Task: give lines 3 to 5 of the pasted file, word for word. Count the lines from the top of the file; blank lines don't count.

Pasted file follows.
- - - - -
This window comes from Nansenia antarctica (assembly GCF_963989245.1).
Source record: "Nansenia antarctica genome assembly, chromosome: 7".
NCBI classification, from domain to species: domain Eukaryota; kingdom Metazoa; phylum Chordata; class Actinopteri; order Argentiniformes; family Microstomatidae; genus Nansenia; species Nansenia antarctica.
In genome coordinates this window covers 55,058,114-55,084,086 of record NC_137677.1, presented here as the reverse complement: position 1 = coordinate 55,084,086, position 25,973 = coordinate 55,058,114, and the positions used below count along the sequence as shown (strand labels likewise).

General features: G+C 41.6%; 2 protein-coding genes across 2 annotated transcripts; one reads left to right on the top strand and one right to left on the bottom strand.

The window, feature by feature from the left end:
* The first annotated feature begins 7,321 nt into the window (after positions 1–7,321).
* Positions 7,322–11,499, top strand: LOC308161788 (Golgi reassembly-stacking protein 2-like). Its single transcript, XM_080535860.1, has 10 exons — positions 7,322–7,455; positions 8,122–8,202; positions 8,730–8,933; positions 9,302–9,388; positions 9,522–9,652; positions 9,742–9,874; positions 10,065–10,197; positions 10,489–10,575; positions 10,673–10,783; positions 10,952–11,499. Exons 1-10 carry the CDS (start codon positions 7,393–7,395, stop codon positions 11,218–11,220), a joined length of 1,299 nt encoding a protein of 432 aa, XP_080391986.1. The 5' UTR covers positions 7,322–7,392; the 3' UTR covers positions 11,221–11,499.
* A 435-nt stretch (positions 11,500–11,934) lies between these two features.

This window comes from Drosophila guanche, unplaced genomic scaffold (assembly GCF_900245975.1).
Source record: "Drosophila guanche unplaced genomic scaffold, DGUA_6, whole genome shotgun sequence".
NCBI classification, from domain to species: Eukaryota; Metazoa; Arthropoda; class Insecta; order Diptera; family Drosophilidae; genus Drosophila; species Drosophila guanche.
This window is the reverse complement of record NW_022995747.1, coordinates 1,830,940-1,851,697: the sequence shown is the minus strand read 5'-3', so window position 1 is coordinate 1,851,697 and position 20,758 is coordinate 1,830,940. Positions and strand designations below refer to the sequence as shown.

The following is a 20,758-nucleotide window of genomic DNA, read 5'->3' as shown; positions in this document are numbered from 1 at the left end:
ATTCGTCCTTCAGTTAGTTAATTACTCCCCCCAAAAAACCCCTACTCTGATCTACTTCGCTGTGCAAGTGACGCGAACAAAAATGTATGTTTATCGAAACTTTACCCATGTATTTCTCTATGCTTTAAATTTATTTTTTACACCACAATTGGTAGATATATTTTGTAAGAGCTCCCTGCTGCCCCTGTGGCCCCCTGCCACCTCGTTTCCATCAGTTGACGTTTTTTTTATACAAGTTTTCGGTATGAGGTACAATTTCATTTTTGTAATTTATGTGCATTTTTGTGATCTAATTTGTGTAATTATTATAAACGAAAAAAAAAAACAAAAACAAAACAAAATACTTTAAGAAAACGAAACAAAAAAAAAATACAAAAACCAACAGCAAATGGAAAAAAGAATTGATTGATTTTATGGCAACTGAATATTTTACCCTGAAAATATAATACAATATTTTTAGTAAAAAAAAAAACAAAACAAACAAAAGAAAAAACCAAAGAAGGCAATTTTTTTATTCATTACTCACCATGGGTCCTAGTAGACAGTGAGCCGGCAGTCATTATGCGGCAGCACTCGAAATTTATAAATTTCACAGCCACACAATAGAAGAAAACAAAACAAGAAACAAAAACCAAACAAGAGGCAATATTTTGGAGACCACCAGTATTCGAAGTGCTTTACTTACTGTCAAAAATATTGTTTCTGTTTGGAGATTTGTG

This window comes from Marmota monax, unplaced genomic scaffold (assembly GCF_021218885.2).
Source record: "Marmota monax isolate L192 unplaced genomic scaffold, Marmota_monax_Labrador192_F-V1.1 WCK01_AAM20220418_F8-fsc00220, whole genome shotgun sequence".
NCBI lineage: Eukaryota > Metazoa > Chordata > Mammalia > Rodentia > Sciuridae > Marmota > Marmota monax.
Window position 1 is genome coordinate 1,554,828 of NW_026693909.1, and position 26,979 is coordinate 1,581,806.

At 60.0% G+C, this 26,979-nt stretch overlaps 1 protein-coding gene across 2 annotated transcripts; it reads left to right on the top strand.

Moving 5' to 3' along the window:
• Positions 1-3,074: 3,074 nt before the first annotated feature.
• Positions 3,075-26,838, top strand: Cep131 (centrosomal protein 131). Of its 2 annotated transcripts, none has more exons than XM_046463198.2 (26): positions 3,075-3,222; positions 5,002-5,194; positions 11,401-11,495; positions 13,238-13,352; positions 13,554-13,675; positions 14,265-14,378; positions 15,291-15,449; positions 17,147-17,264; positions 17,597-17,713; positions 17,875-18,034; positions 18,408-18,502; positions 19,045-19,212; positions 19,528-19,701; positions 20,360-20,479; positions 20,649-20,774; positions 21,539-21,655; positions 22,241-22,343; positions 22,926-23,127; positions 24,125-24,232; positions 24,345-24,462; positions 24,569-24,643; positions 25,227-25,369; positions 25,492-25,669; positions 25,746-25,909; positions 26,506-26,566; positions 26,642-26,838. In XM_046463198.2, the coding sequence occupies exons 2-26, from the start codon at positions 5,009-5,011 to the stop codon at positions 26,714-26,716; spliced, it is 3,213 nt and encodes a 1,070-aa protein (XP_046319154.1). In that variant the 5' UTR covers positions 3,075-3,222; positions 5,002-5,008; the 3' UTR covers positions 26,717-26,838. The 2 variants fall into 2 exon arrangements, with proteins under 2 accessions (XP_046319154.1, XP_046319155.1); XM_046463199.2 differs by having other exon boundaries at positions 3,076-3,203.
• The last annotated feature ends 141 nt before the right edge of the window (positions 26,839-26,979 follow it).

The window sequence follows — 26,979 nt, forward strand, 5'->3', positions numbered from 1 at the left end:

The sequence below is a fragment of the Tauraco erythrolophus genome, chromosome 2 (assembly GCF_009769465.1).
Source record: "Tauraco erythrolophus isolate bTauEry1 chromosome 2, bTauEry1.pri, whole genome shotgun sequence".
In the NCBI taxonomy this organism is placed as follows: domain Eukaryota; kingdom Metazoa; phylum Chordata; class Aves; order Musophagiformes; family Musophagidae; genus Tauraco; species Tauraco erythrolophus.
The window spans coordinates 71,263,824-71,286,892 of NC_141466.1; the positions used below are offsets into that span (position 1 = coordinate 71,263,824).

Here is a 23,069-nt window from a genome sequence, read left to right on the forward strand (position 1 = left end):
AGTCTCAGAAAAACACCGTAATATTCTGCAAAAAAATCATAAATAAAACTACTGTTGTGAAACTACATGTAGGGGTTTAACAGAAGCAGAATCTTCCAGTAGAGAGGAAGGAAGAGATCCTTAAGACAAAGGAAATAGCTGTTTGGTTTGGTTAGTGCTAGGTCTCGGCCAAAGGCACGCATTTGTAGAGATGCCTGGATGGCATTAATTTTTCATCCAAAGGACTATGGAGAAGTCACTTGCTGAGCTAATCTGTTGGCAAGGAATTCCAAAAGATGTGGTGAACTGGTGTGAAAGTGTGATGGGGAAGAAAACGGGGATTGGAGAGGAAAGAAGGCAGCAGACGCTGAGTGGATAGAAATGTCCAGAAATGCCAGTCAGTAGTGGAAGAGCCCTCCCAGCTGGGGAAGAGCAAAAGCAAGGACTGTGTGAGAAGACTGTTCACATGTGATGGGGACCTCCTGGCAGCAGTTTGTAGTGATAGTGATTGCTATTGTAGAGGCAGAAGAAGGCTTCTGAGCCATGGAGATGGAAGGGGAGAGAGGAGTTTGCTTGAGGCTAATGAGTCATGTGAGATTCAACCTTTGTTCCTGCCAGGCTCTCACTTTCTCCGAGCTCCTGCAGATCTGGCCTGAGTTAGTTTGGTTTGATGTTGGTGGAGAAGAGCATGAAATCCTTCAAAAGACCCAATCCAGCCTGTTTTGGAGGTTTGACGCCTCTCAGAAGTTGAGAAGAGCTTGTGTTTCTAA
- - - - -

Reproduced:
NCBI classification, from domain to species: domain Eukaryota; kingdom Metazoa; phylum Chordata; class Actinopteri; order Argentiniformes; family Microstomatidae; genus Nansenia; species Nansenia antarctica.
In genome coordinates this window covers 55,058,114-55,084,086 of record NC_137677.1, presented here as the reverse complement: position 1 = coordinate 55,084,086, position 25,973 = coordinate 55,058,114, and the positions used below count along the sequence as shown (strand labels likewise).

General features: G+C 41.6%; 2 protein-coding genes across 2 annotated transcripts; one reads left to right on the top strand and one right to left on the bottom strand.